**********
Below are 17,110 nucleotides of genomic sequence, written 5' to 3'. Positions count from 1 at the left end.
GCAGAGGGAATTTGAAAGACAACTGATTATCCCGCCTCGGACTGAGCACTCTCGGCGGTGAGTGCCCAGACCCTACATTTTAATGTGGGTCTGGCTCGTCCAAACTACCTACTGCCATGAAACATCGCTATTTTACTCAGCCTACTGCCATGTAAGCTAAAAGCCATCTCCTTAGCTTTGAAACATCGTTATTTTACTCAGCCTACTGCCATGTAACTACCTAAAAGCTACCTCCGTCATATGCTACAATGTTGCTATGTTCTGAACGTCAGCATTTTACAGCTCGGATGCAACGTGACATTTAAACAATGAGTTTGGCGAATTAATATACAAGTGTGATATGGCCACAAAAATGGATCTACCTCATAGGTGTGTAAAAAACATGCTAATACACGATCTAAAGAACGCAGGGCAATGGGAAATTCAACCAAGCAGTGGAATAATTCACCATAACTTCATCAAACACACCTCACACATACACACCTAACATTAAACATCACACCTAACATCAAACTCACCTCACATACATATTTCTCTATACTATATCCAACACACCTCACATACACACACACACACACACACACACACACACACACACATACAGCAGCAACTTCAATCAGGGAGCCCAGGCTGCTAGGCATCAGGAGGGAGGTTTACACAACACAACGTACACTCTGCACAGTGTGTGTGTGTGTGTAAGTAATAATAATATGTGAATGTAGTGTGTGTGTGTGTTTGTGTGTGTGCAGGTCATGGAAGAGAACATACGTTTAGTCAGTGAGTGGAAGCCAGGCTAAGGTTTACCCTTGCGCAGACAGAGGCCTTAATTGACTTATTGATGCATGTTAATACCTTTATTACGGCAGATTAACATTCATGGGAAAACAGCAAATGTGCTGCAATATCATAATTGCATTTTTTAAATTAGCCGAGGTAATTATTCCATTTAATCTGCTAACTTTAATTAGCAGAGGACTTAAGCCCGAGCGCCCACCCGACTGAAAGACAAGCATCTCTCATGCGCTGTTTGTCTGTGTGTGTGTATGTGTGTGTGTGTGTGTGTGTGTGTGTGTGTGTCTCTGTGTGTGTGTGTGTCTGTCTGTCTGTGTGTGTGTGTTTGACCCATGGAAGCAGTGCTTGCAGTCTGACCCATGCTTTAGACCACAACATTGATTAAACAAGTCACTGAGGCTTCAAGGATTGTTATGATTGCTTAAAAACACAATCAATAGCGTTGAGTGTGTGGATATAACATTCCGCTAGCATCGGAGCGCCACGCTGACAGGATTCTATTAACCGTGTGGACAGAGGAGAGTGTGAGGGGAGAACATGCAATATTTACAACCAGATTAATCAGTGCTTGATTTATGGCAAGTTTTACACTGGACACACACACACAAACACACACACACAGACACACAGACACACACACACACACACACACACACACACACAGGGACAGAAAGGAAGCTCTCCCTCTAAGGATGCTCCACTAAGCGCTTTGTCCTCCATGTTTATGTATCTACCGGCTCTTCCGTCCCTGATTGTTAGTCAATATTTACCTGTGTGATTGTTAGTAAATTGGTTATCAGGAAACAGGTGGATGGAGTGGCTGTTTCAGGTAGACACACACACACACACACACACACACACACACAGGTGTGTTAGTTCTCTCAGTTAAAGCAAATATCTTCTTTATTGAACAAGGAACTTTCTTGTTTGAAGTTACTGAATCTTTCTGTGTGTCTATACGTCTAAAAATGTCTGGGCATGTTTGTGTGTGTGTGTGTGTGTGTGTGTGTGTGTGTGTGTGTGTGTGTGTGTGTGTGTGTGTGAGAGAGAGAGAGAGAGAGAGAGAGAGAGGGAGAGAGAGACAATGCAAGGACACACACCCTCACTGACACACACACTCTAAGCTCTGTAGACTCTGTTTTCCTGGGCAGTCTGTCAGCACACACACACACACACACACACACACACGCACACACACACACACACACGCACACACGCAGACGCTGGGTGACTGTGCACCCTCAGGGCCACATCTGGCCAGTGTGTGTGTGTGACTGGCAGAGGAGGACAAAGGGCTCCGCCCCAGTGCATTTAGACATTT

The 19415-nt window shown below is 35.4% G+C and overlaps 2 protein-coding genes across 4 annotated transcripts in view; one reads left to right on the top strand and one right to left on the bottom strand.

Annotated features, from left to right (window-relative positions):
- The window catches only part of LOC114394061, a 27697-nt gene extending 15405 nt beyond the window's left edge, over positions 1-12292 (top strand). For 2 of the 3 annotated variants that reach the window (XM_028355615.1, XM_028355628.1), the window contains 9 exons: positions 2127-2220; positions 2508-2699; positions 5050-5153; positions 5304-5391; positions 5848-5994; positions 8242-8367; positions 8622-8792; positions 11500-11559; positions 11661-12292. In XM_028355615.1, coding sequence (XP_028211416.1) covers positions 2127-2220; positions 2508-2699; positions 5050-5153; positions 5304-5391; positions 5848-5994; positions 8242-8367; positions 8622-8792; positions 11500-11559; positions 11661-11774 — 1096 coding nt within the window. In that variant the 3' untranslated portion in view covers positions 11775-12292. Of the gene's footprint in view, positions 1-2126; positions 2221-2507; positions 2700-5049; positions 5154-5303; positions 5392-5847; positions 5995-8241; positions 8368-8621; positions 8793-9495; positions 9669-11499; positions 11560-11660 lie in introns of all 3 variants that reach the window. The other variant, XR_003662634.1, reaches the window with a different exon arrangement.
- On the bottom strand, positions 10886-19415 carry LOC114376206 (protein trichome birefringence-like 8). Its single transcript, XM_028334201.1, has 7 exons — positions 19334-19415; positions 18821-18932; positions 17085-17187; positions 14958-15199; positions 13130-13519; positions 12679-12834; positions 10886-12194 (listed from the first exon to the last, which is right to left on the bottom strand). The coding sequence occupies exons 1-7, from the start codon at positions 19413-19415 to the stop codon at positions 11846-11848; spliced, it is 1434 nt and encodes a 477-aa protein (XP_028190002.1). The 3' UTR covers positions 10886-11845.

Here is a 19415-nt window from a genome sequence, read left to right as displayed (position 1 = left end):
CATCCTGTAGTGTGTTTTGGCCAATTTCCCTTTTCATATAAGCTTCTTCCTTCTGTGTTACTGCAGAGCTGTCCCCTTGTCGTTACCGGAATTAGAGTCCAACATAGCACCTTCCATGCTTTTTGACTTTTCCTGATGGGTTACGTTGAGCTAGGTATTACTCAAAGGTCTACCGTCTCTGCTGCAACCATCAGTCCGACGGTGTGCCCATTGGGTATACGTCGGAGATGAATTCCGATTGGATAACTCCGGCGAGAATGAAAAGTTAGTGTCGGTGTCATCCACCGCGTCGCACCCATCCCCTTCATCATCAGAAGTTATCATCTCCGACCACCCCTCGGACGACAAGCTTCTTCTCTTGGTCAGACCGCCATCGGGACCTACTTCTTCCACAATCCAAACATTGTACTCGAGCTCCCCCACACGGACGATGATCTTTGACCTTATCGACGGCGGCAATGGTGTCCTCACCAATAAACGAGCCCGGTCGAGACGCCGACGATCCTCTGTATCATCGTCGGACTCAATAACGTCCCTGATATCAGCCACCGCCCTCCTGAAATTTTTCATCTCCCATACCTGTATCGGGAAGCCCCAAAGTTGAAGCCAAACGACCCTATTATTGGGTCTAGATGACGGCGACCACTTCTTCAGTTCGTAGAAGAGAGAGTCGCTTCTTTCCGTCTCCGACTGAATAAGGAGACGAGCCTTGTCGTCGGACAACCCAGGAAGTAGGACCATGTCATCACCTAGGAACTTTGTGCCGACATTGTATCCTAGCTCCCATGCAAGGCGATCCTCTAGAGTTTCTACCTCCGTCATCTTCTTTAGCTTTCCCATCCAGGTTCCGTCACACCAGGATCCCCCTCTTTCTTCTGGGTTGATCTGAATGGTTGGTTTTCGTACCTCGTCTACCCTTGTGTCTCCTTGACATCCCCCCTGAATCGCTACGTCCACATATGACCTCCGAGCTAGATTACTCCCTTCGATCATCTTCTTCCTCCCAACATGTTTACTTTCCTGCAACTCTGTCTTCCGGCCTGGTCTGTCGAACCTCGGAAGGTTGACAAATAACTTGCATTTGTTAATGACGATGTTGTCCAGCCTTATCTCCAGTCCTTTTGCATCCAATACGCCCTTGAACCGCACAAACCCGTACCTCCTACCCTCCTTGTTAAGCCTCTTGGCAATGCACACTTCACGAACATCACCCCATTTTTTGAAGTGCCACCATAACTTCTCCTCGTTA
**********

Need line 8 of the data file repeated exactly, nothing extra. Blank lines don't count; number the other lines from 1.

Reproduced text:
CATCCTGTAGTGTGTTTTGGCCAATTTCCCTTTTCATATAAGCTTCTTCCTTCTGTGTTACTGCAGAGCTGTCCCCTTGTCGTTACCGGAATTAGAGTCCAACATAGCACCTTCCATGCTTTTTGACTTTTCCTGATGGGTTACGTTGAGCTAGGTATTACTCAAAGGTCTACCGTCTCTGCTGCAACCATCAGTCCGACGGTGTGCCCATTGGGTATACGTCGGAGATGAATTCCGATTGGATAACTCCGGCGAGAATGAAAAGTTAGTGTCGGTGTCATCCACCGCGTCGCACCCATCCCCTTCATCATCAGAAGTTATCATCTCCGACCACCCCTCGGACGACAAGCTTCTTCTCTTGGTCAGACCGCCATCGGGACCTACTTCTTCCACAATCCAAACATTGTACTCGAGCTCCCCCACACGGACGATGATCTTTGACCTTATCGACGGCGGCAATGGTGTCCTCACCAATAAACGAGCCCGGTCGAGACGCCGACGATCCTCTGTATCATCGTCGGACTCAATAACGTCCCTGATATCAGCCACCGCCCTCCTGAAATTTTTCATCTCCCATACCTGTATCGGGAAGCCCCAAAGTTGAAGCCAAACGACCCTATTATTGGGTCTAGATGACGGCGACCACTTCTTCAGTTCGTAGAAGAGAGAGTCGCTTCTTTCCGTCTCCGACTGAATAAGGAGACGAGCCTTGTCGTCGGACAACCCAGGAAGTAGGACCATGTCATCACCTAGGAACTTTGTGCCGACATTGTATCCTAGCTCCCATGCAAGGCGATCCTCTAGAGTTTCTACCTCCGTCATCTTCTTTAGCTTTCCCATCCAGGTTCCGTCACACCAGGATCCCCCTCTTTCTTCTGGGTTGATCTGAATGGTTGGTTTTCGTACCTCGTCTACCCTTGTGTCTCCTTGACATCCCCCCTGAATCGCTACGTCCACATATGACCTCCGAGCTAGATTACTCCCTTCGATCATCTTCTTCCTCCCAACATGTTTACTTTCCTGCAACTCTGTCTTCCGGCCTGGTCTGTCGAACCTCGGAAGGTTGACAAATAACTTGCATTTGTTAATGACGATGTTGTCCAGCCTTATCTCCAGTCCTTTTGCATCCAATACGCCCTTGAACCGCACAAACCCGTACCTCCTACCCTCCTTGTTAAGCCTCTTGGCAATGCACACTTCACGAACATCACCCCATTTTTTGAAGTGCCACCATAACTTCTCCTCGTTA